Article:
Film Forum will screen four of Yang’s features, including his first, That Day, on the Beach (1983). Two friends played by Sylvia Chang and Terry Wu meet for the first time in thirteen years, and as they catch up, Yang constructs an intricate network of flashbacks. “The precocity of Yang’s command of the medium and his gifts of psychological observation are already on display,” wrote Leo Chanjen Chen in the New Left Review in 2001.
Cowriter Hou and Yang’s future wife, pop singer Tsai Chin, play a couple who can’t seem to get their lives on track in Taipei Story. “Though Yang was already approaching his forties when he made Taipei Story,” wrote Andrew Chan in 2017, “the film registers as the muffled howl of an angry young man resigned neither to the reassurances of tradition nor to the enticements of modernity—a howl that would become full-throated with his next film, the ferociously postmodern The Terrorizers (1986).”
Writing for the Village Voice in 2016, Michael Atkinson called The Terrorizers an “urban weave of unease, duplicity, lostness, and poisoned serendipity. Yang himself called it a ‘puzzle,’ but don’t search for a tidy endgame; the story strands are glimpsed in inconclusive bites, and confounding connections arise suggesting another film altogether, or at least other off-screen stories, that we’re not privy to. In every case, these maddened Taipei residents are battling the sense of being caged—perhaps by the city itself.”
A Brighter Summer Day (1991) is “the War and Peace of Taiwanese juvenile-delinquent movies,” wrote Ben Ratliff in 2020. Set in the early 1960s, the film stars fifteen-year-old Chang Chen as a kid from a comfortably well-off family who falls in with a rowdy band. “Like a Taiwanese Rebel Without a Cause made with the gravity and epic sweep of The Godfather, the film, which has more than a hundred speaking parts, is above all a vision, in terms of both place and time,” wrote Godfrey Cheshire in 2016.
Yang, who passed away in 2007 a few months before he would have turned sixty, appears briefly in A Summer at Grandpa’s (1984), one of three features by Hou in the series. Life at a house in the country is seen through the eyes of a young brother and sister. “Shot in a summer palette of greens and blues, and everywhere evoking the gentleness of nostalgic pastoralism,” wrote Leo Goldsmith in that Reverse Shot symposium, “Hou’s film subtly demonstrates how the violence, desire, and strife of living, thinly veiled by the conventions of adult society, are nonetheless impressed on the protagonists.”
Reviewing A Time to Live, a Time to Die (1985), a two-decade-spanning portrait of a family from the mainland adjusting to life in their new country, Eric Hynes noted that Hou is “a director whose considerations of film language are so foundational—placement, movement, duration—as to be imperceptible, and so organic to the larger narrative as to seem nonexistent . . . Yet as the film accumulates scenes and details, family tragedies and petty crimes of youth, Hou’s way of depicting memory and self proves to be the only honest approach. Close-ups might be the quickest path to empathy, but here they wouldn’t be true—neither would a quicker pace, as it’s the yawning gap of time and the dull, deepening sense of loss that slowly hits home.”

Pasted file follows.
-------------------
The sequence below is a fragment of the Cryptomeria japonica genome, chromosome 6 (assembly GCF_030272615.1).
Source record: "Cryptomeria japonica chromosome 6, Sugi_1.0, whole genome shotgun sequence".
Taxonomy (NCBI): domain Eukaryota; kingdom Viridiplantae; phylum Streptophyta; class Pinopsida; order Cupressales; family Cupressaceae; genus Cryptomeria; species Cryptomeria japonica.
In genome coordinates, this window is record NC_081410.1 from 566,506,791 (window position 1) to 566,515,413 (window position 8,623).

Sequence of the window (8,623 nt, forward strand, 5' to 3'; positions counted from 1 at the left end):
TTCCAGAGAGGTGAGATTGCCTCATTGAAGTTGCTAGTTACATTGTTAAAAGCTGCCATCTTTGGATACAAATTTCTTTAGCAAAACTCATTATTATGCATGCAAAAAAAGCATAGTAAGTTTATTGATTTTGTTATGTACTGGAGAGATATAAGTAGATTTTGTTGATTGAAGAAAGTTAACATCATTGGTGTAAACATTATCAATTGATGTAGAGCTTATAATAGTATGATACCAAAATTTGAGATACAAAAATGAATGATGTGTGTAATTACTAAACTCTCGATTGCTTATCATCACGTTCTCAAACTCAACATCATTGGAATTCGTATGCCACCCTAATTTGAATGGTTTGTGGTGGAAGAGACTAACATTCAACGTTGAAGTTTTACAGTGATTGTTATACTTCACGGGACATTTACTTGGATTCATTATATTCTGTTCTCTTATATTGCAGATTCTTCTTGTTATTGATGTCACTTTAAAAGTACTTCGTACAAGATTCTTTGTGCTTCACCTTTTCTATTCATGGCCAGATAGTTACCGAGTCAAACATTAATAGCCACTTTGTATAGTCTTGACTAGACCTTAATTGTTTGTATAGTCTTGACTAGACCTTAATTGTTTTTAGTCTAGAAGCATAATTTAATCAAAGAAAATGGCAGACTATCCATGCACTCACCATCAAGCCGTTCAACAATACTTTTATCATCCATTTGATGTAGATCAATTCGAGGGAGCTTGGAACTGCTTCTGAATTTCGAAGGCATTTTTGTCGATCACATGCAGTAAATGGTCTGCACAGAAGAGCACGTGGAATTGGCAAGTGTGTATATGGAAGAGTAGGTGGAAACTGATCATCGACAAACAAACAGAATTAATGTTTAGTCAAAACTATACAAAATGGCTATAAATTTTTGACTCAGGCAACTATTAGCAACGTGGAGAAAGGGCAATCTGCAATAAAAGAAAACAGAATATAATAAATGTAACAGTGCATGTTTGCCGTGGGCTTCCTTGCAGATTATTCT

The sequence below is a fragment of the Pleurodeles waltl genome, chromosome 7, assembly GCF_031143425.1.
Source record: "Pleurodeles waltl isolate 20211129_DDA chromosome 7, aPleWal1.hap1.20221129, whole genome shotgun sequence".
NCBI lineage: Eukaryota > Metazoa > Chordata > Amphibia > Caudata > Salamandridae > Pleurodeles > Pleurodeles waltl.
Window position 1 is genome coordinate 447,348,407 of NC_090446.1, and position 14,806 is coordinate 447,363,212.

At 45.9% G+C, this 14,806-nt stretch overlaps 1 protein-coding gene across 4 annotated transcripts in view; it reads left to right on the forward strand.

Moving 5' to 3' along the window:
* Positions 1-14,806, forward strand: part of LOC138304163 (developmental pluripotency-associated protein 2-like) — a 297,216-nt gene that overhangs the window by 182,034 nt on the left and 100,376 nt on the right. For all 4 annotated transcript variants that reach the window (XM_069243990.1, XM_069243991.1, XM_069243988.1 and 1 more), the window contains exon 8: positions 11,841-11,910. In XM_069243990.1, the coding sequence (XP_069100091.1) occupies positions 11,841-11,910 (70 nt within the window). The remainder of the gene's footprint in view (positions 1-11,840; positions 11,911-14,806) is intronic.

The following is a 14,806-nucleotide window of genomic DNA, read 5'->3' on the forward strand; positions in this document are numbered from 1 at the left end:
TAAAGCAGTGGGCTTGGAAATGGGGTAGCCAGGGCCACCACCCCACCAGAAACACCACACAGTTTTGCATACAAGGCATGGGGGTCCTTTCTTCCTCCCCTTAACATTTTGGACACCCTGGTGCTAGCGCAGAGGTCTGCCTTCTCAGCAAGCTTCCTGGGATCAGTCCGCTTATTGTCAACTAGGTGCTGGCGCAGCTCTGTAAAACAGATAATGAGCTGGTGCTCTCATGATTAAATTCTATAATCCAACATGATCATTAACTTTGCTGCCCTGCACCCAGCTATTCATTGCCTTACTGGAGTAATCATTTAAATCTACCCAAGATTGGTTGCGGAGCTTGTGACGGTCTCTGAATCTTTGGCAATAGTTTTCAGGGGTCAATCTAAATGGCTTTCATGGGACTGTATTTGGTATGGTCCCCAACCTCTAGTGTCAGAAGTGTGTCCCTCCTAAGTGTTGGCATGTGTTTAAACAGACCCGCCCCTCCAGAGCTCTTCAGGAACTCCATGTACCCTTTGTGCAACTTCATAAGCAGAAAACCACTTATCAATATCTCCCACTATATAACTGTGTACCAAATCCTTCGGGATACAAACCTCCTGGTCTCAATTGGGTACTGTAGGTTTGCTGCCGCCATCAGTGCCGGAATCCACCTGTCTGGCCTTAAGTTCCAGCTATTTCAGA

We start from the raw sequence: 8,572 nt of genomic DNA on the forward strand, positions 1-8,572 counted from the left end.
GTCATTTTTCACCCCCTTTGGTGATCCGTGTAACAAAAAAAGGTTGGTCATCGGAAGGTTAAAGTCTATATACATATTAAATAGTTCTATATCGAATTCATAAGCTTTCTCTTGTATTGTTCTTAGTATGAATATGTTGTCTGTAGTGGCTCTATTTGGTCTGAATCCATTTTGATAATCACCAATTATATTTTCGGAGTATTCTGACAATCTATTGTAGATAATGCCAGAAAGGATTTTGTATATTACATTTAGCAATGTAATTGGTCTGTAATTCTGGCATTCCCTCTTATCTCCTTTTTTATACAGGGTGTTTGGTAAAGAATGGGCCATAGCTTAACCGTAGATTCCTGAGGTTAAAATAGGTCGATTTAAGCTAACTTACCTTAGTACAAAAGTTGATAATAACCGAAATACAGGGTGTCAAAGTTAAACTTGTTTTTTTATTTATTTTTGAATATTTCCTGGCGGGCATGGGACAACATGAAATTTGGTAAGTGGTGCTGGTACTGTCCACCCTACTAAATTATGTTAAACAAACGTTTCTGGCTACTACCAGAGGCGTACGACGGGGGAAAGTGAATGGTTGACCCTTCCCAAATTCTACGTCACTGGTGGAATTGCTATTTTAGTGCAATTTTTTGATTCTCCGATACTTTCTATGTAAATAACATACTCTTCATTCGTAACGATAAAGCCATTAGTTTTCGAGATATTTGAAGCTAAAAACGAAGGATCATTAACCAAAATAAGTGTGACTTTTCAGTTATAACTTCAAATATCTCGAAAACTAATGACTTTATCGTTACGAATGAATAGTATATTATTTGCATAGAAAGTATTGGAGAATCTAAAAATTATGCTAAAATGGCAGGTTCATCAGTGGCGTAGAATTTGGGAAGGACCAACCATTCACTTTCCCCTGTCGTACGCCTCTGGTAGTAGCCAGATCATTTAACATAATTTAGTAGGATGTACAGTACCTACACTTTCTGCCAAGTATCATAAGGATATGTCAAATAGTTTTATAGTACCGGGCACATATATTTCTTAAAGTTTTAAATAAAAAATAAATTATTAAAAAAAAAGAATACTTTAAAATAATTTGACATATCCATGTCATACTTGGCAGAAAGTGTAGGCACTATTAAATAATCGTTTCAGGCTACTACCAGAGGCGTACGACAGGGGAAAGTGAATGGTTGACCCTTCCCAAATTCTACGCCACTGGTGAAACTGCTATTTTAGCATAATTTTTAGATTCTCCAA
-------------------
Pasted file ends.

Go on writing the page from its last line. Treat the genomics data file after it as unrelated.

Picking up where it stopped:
Andrew Tracy’s contribution to the symposium was a reflection on the bittersweet love story Dust in the Wind (1986). “Like Antonioni and Ozu,” he wrote, “Hou is one of the great architectural filmmakers, uniquely attuned to how natural and manufactured landscapes . . . provide the frames through which we view our human subjects. The distance, physical and emotional, which Hou intuitively seeks in these earlier films is a means of placing his characters and the small niches of experience they embody within the immensity that surrounds them, which neither dwarfs nor becomes subservient to their microscopic dramas.”
Film Forum will present debut features by two filmmakers many see as belonging to the Second New Wave. Ang Lee’s Pushing Hands (1991) is a comedic drama about an elderly Tai Chi master who has arrived in New York from Beijing to live with his family. “Presaging Lee’s future success with heartwarming yet bittersweet endings, the finale is worthy of Capra,” wrote Ted Shen in the Chicago Reader in 1995.
Writing for Film Comment in 2015, Jonathan Romney noted that Tsai Ming-liang’s Rebels of the Neon God (1992) features “many of what would become his trademarks: the water, the fraught family dynamics, the slow pacing, the strange mixture of moodiness and slow-burn comedy sometimes verging on farce, and of course, the presence of Tsai’s regular lead, the airily melancholic Lee Kang-sheng. But Rebels is also very different from what would follow: it’s punchier and grittier, with roots in the realist TV dramas that Tsai had made after moving to Taipei from his native Malaysia.”
Tsai and Lee recently toured the States and spoke to audiences about their yearslong working relationship. As for Hou, we can only hope that, as reported earlier this year, he will finally be able to realize Shulan River, an adaptation of the novel by Hsieh Hai-meng starring Shu Qi and Chang Chen.